Heat pumps and underfloor heating: Explained!

As we get closer to the 2050 deadline for reaching net zero targets – and a potential ban of gas-fed boilers – more and more buildings are being fitted or retrofitted with alternative lower-carbon heating methods.

One combination in particular – underfloor heating paired with heat pumps – is emerging as a top choice for homeowners, architects, contractors, M&E consultants, builders and developers alike. And, in recent years, the demand for both has soared!

As specialists with over 30 years’ experience in the design, supply and installation of underfloor heating systems, here at Gaia we’ve taken a look at how heat pumps work, why they have become so popular and the benefits of using them with underfloor heating.

How does a heat pump work?

Simply put, a heat pump moves thermal energy from an external source into a building. This warmth is then transferred to the systems within a building to provide heating and hot water.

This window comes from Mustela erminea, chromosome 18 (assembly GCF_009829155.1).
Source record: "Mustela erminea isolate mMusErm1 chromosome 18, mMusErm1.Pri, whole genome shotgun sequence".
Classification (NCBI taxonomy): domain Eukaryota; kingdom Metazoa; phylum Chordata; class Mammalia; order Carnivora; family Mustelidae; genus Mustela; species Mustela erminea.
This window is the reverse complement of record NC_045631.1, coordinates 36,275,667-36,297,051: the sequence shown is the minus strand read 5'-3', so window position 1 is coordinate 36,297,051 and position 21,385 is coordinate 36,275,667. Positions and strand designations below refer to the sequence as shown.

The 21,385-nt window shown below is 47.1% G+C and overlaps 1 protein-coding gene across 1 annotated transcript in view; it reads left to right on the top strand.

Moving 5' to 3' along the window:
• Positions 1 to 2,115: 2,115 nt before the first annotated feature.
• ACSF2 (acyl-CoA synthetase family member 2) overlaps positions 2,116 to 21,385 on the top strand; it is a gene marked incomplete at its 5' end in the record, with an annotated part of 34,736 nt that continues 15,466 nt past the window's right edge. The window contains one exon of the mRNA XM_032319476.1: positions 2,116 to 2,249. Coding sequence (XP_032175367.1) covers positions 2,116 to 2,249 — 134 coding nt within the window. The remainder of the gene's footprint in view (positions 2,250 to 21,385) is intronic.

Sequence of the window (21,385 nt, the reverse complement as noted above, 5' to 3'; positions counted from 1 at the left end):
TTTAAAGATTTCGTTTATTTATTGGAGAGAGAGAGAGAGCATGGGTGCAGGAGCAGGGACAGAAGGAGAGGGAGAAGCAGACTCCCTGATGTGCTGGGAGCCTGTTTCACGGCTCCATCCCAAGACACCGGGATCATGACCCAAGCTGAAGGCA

There are two main types of heat pump on the market – air-source and ground-source.

An air-source heat pump draws energy from the air outside to warm up a liquid refrigerant inside its pipes. Ground-source heat pumps are connected to pipes which are installed under the ground outside. These pipes are filled with a thermal transfer fluid which absorbs heat from the surrounding ground.

Although heat pumps do require a small amount of energy to run, they are considered to be a very energy efficient heating source. In fact, they deliver around three to four times more heat energy than the electrical energy they use!

Plus, unlike more traditional heating methods, heat pumps do not require the burning of fuel to create heat – and therefore do not produce the resulting carbon emissions.

Why have heat pumps and underfloor heating become so popular?

The demand for both underfloor heating systems and heat pumps has risen significantly in the last few years. This is for a number of reasons.